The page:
Janek Z's Reviews > Invitation to a Beheading

Invitation to a Beheading by Vladimir Nabokov
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Feb 24, 11

Read from February 11 to 14, 2011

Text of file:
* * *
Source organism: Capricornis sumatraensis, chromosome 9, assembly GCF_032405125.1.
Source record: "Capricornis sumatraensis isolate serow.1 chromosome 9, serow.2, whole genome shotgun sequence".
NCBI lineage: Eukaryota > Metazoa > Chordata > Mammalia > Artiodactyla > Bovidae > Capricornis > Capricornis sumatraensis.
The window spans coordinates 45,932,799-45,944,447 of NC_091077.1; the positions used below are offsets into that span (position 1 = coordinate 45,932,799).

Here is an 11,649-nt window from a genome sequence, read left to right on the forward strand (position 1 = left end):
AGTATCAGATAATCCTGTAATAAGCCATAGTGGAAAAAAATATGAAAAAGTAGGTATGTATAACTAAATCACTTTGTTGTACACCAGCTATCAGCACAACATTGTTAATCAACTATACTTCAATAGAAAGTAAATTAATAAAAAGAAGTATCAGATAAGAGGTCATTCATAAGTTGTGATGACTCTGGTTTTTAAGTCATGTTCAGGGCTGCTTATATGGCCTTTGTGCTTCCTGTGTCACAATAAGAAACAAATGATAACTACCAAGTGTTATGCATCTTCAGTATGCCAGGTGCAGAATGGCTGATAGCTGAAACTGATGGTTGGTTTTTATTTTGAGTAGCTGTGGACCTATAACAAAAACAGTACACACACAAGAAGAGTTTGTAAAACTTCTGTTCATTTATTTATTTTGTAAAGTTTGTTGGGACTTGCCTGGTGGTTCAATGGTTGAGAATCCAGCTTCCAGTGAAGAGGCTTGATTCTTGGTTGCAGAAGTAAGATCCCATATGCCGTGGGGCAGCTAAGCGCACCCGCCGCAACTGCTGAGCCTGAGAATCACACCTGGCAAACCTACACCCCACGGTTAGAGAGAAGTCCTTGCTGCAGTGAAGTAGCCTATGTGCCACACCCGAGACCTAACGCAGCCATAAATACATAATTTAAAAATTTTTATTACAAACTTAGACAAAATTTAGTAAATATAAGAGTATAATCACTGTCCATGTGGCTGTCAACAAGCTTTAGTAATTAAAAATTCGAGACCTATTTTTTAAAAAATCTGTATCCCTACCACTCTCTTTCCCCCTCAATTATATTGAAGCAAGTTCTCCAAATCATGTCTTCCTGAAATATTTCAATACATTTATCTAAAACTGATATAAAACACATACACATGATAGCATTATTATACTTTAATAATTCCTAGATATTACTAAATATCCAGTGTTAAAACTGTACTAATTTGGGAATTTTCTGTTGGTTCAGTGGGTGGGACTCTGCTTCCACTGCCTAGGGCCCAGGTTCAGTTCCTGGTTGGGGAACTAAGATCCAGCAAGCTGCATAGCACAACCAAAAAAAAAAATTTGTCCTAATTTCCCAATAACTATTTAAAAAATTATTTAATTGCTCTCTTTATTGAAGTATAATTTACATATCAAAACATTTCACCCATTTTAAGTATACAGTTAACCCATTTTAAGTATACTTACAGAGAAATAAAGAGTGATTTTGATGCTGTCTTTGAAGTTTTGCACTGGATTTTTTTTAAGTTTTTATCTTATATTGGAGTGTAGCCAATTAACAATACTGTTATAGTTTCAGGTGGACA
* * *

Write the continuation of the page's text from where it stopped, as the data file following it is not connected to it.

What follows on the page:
The challenge to the bourgeois class in revolutionary Russia had a tremendous impact on the assumed “natural” perspective of its political and artistic position. Generations of building a particular aesthetic had almost eclipsed the possibility of a non-bourgeois, or “collective” idea of art. I qualify “collective” in order to point out the absurdity of assuming there is a possibility for a non-communal conception of art, something Nabokov's Cincinnatus C. points out himself in “Invitation to a Beheading”: “I must at least have the theoretical possibility of having a reader,otherwise, really, I might as well tear it all up. (pg 194)”. The political position of a work of art stands in constant dialectic unity with its subject matter and internal logic, regardless of authorial intent.